|A Cluttered Sidewalk|
Photo Courtesy of http://www.planetizen.com
When two people cannot walk shoulder to shoulder on a sidewalk, that is when you know you have bad sidewalk design. Cities and businesses often crowd our sidewalks with lamp/traffic light poles, utility/newspaper/mail boxes, fire hydrants, parking meters, bus signs/shelters, benches, trash/recycle/ash cans, menu/business boards, information kiosks, patios, and trees/planters. Sidewalks are usually only built to be one meter. A one meter wide sidewalk is simply not enough space to place all of the listed items, and still provide enough space for people to walk.
|Jasper Ave Redevelopment Streetscape Cross-Section|
Photo Courtesy of http://edmonton.ca
It should be mandatory for city planners to include at least 1.5 meters of walking space, space that is dedicated only for pedestrians. This means that at least an additional 1.5 meters of sidewalk space is dedicated for trees, fire hydrants, parking meters, benches, bus stops, etc. Ideally the pedestrian zone should be 3 meters with 3 meters dedicated for the clutter. Keeping the walk way clear of clutter allows people to get where they need to quicker, it also creates a more open and appealing atmosphere. The sidewalk dedicated for the clutter also serves to act as a buffer to protect pedestrians from errant automobiles, and splashes.
Where would all of this space come from, you ask? Most often roads will have parking lanes, median boulevards. A typical lane will be 3 meters, so if you eliminate just one parking lane from a roadway, you will have more than enough room to widen both sidewalks by 1.5 meters and provide the buffer from the clutter.
|Row of Parking Meters|
Photo Courtesy of http://www.flickr.com/photos/monquee/1913885086/
Another thing if you are going to install rows of parking meters that take up important space on the sidewalks, at least make them useful. Most often cyclists have trouble finding places to lockup their bicycles due to the lack of bike racks, and have to resort to utilizing awkward trees, street poles etc. IF you are going to install parking meters, at least install a model with a simple hoop so that cyclists can always find a spot to lock their bikes.
|Example of Parking Meter with Bike Lock-Up Capabilities|
Photo Courtesy of http://www.answerbag.com/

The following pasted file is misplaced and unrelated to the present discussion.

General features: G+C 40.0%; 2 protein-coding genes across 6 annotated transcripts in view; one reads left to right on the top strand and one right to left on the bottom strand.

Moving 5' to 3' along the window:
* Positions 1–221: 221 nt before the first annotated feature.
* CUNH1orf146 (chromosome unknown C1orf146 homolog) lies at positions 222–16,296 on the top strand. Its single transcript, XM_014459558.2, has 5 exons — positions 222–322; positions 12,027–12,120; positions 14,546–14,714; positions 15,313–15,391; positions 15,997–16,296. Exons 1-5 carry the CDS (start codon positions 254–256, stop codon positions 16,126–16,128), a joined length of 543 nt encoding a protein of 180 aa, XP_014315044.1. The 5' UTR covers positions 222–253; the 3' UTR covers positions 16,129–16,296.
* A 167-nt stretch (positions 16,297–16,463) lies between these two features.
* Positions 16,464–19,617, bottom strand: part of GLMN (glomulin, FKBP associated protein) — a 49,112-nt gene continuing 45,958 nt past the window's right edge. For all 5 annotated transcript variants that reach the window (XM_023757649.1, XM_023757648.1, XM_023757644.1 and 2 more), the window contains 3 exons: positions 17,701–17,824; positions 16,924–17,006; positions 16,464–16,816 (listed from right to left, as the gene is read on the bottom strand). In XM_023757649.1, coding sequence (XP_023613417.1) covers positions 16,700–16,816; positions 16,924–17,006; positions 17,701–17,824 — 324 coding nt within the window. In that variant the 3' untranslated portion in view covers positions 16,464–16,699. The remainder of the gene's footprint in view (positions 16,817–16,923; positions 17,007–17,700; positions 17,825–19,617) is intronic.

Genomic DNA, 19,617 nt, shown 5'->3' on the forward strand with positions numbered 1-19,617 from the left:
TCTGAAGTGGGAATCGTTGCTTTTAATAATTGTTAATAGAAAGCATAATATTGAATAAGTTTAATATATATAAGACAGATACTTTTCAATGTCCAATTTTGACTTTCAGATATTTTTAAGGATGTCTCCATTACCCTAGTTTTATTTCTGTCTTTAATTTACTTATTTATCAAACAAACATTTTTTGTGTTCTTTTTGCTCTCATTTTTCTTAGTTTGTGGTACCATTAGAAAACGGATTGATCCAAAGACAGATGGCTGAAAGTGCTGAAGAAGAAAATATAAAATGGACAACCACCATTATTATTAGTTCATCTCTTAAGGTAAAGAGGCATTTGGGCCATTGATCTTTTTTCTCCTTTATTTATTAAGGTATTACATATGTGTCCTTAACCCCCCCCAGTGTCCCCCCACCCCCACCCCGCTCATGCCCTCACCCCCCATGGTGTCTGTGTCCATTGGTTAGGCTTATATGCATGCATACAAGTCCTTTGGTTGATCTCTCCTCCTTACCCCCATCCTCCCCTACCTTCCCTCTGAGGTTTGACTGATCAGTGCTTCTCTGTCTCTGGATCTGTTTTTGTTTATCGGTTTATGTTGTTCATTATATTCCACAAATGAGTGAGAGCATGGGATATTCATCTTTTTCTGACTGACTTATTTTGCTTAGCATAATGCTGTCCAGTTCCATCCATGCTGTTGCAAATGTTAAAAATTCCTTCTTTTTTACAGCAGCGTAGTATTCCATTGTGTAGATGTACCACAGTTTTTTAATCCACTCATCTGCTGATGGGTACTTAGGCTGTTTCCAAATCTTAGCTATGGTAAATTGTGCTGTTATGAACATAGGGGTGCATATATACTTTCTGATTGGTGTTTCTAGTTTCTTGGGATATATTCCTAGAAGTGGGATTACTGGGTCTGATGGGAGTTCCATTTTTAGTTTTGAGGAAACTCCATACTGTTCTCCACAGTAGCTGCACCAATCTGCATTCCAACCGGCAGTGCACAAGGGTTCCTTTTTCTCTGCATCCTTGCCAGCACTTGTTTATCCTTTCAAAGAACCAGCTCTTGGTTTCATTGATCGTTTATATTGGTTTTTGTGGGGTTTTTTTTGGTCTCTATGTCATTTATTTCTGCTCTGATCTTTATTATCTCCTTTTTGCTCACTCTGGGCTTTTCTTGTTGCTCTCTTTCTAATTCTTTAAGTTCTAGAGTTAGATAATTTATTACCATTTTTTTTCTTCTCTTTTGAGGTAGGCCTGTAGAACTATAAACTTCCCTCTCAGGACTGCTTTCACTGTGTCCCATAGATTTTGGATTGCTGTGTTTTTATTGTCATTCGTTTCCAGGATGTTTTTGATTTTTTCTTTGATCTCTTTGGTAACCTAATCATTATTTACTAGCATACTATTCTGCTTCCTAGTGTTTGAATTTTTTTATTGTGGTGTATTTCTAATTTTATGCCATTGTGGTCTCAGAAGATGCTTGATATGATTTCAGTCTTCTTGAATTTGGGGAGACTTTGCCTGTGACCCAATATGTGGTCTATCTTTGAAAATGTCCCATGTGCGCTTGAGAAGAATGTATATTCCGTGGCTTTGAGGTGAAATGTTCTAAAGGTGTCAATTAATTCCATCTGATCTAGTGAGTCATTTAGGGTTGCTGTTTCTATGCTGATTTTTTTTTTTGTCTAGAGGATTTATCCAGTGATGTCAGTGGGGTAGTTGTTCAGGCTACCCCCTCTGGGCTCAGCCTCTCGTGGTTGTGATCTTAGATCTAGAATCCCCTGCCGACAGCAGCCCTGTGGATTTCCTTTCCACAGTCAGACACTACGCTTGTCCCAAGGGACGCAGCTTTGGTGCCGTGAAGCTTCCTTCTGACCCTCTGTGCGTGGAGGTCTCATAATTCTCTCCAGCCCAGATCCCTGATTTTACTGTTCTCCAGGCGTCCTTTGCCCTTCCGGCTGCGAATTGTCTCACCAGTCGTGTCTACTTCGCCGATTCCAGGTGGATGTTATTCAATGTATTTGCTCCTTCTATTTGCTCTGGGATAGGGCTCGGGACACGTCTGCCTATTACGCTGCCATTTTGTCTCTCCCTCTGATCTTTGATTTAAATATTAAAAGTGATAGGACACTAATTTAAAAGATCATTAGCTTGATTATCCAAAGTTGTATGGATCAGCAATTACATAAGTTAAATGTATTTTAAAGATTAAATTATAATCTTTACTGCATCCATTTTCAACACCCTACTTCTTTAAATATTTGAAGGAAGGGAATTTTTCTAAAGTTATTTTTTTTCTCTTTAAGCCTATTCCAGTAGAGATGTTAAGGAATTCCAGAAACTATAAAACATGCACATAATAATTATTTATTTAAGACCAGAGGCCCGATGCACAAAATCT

Now what can we do about some of the other clutter that line our sidewalks such as the newspaper stands, and trash cans?
|Curb Bulb at a Sidewalk Corner|
Photo Courtesy of http://edmonton.ca
Curb bulbs should be built at intersection corners. These bulbs essentially widen the sidewalk by another 1.5 meters at intersection and can serve multiple purposes. You can develop a utilitarian power center at every intersection by placing newspaper stands, trash/recycle/ash cans, and benches all in one spot. The bulb can also serve to disrupt through-traffic in a parking lane during peak hours, and make it safer for pedestrians as you suddenly don't have drivers speeding through the inner most lane. Curb bulbs also make it easier for transit to function since buses don't have to pull into a parking lane in order to get to the bus stop. This usually forces the bus driver to have to wait 5 minutes to pull out from the bus stop due to inconsiderate drivers. A bus bulb instead comes out from the curb to the travel lane, and also allows transit patrons to keep clear of the pedestrian travel zone.
|Edmonton's Ash Can|
Photo Courtesy of http://www.flickr.com/photos/kintair/3733950228/
Edmonton has taken another innovative step towards clearing clutter from sidewalks, one that I would like to see applied everywhere. The most common trash I see on the ground, tends to be cigarette butts, and smoking packages. Edmonton has decided that enough is enough, and installed these nifty small ashcans along Whyte Ave. and Jasper Ave. The ashcans are small making them easy to install on any pole, and cheaper to build. A few of these should be placed along every block, providing no excuse for the disrespectful tossing of butts.